Every year, more Michigan residents die from opioids than car crashes. Now, a historic court settlement could help communities save lives.
Need to Know
- A national court settlement will limit the ability of manufacturers and distributors to irresponsibly dole out opioids.
- It also allocates funds to communities here in Michigan to build out treatment and rehabilitation programs.
- Experts say the outcome will help save lives.
INGHAM COUNTY, Mich.—Already in the throes of a pandemic, Michigan communities received a major source of assistance fighting the opioid epidemic.
As February drew to an end, state attorneys general, including Michigan Attorney General Dana Nessel, struck an agreement with the three primary opioid distributors as well as Johnson & Johnson, an opioid manufacturer, to pay billions that will funnel into local opioid treatment and recovery.
Now, Michigan communities are collaborating to plan how to use the funding they’ll receive to prevent more deaths in the future.
“Following this settlement, our community aims to bolster our rapid response by improving access to harm reduction services and treatment, resources, and training to ensure that we are addressing the needs of those affected by opioid use,” Ingham County Health Officer Linda Vail said in a statement released through Nessel’s office.
Ingham County, which lies in the center of the Lower Peninsula and encompasses the capital region, saw a 31% jump in opioid-related deaths from 2019 to 2021. Experts say that the pandemic has only exacerbated the issue of drug overdoses.
Michigan, which has some of the highest rates of opioid deaths in the Midwest, will use its funding for a spectrum treatment and recovery resources. The hundreds of millions of dollars that Michigan will receive can go toward everything from training funds for first responders to naloxone, the life-saving medication in cases of overdoses.
Funding will reach state and local governments in summer or fall.
“This settlement will allow us to combat opioid addiction in our community through various means including the enhancement and improvement of our problem-solving courts in Genesee County like our successful Recovery Court,” Genesee County Prosecutor David Leyton said.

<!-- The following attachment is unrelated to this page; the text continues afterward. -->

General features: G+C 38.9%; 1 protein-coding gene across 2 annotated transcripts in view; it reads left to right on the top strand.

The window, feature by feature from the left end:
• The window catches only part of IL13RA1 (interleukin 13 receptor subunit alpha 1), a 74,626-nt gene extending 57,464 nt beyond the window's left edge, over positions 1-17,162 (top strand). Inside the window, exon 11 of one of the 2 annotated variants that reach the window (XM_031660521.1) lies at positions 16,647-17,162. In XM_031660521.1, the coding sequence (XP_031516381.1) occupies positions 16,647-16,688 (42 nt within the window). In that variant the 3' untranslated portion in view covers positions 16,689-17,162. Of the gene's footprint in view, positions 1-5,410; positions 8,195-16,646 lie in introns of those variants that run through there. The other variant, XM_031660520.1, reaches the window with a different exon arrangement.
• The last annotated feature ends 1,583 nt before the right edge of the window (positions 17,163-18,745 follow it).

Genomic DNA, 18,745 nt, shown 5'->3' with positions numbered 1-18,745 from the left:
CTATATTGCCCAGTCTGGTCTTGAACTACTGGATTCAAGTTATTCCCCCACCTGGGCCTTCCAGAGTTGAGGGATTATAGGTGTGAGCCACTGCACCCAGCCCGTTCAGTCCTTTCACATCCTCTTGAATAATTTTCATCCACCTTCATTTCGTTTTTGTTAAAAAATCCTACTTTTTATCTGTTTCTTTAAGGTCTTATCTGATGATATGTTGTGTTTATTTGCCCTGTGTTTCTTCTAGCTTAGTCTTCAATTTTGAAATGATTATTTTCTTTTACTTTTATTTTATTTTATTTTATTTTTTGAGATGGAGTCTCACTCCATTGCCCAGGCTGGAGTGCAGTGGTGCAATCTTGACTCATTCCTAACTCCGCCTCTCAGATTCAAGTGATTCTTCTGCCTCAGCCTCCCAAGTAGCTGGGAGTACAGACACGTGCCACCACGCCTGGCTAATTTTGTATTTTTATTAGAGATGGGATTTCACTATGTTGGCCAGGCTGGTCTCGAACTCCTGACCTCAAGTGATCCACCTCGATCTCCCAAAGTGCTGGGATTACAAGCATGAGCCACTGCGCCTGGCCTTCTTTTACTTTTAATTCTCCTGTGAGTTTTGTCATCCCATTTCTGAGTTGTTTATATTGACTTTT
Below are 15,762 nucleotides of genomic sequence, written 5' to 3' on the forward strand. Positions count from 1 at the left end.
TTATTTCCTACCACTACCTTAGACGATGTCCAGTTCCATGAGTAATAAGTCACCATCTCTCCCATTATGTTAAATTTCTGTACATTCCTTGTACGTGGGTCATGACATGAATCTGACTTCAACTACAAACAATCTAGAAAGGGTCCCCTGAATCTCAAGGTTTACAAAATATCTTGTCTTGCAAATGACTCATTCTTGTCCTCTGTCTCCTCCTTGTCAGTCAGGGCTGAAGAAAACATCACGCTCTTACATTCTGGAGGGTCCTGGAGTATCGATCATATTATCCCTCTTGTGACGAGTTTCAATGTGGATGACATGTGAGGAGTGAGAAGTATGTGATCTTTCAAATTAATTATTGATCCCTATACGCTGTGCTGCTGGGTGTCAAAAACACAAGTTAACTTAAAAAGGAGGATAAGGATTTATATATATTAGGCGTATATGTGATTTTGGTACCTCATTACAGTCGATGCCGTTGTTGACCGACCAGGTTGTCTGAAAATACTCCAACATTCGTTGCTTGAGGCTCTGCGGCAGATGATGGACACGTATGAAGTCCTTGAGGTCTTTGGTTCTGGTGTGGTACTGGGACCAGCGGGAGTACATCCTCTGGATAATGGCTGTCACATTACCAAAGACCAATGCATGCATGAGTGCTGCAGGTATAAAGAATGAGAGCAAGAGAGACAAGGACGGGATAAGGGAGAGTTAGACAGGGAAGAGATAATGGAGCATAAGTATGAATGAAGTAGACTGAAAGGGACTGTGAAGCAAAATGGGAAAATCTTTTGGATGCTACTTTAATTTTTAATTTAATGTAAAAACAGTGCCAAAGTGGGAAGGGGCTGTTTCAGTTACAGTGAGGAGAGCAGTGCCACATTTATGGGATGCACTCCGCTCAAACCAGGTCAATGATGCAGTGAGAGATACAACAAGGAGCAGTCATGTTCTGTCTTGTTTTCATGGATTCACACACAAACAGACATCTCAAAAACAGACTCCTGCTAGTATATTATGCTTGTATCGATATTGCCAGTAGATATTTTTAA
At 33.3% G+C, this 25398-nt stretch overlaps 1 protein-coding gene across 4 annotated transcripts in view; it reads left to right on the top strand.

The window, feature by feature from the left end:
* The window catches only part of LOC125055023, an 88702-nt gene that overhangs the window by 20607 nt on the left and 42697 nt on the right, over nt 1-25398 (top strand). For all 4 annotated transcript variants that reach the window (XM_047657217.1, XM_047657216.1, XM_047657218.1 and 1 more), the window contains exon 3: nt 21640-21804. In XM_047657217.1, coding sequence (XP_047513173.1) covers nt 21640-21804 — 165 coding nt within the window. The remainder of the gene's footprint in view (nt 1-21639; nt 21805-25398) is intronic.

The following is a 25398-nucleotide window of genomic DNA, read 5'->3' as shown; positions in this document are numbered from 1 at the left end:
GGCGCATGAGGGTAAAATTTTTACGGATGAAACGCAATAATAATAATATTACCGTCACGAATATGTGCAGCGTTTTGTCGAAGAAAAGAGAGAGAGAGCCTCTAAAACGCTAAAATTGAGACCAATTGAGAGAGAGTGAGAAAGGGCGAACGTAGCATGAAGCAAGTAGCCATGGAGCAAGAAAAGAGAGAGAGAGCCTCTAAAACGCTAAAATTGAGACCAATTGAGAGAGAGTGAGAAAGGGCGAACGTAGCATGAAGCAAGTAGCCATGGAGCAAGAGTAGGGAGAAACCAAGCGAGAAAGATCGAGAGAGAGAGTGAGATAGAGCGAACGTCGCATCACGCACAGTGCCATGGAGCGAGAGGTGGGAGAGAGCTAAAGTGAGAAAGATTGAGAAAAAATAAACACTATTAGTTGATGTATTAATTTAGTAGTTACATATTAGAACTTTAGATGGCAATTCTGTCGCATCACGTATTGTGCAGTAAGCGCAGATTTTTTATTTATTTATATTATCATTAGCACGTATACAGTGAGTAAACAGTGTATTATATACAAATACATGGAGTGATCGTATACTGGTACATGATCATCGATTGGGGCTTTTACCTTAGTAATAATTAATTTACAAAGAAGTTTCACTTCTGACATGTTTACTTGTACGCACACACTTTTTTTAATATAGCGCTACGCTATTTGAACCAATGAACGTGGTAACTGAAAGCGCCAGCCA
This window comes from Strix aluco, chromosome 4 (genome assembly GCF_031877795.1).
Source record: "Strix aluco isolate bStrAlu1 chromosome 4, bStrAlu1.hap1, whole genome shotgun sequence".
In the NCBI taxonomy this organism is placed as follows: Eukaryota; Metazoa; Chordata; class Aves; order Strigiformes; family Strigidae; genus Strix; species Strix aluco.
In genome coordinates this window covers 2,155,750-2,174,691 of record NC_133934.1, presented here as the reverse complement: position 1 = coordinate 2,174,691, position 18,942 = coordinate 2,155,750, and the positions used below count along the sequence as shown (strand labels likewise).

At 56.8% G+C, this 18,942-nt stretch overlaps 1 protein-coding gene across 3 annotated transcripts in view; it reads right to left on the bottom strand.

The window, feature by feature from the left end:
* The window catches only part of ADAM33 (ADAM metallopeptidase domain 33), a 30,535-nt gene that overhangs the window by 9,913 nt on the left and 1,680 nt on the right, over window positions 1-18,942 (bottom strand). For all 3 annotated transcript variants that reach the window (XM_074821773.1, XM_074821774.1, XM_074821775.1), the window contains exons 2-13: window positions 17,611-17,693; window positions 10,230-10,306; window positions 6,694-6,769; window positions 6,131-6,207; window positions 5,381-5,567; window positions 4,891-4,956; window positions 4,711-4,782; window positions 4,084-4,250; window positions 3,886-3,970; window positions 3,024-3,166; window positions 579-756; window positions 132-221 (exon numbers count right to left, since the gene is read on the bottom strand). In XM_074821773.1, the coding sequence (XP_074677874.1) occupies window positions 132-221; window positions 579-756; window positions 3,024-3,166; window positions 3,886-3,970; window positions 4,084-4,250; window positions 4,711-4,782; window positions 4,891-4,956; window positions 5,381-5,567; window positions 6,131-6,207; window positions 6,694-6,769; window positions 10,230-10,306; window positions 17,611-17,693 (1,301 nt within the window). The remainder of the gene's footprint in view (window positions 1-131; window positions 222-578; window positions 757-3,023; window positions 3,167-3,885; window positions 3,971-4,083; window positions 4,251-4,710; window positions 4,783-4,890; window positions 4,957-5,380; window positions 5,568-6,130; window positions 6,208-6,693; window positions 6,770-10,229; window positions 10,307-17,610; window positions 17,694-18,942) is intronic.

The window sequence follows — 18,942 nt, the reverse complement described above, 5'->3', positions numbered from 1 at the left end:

On average, Michigan has more opioid-related deaths than deaths by car crashes every year. In 2019, almost five people a day in Michigan died from opioids, according to the Michigan Opioid Task Force.
Nessel, who’s a member of the task force, said the historic settlement will give Michigan communities robust, new services to address the opioid crisis.
“I took legal action once I took office to try to recoup money for the devastating impact that the opioid epidemic has had on the communities across our state,” Nessel said. “I am pleased to see our work pay off with this historic settlement that will bring Michigan communities millions of dollars to support abatement efforts.”
The settlement will also prohibit Johnson & Johnson from selling and lobbying for opioids and puts in place a way to stop suspicious orders.
The lawsuit was the second-largest multistate agreement in the country’s history; it included more than 4,000 claims across 52 states and territories and spanned three years.
“I know that no amount of money will make whole the thousands of Michigan families impacted by opioids, but this is an important victory in a hard-fought battle,” Nessel said.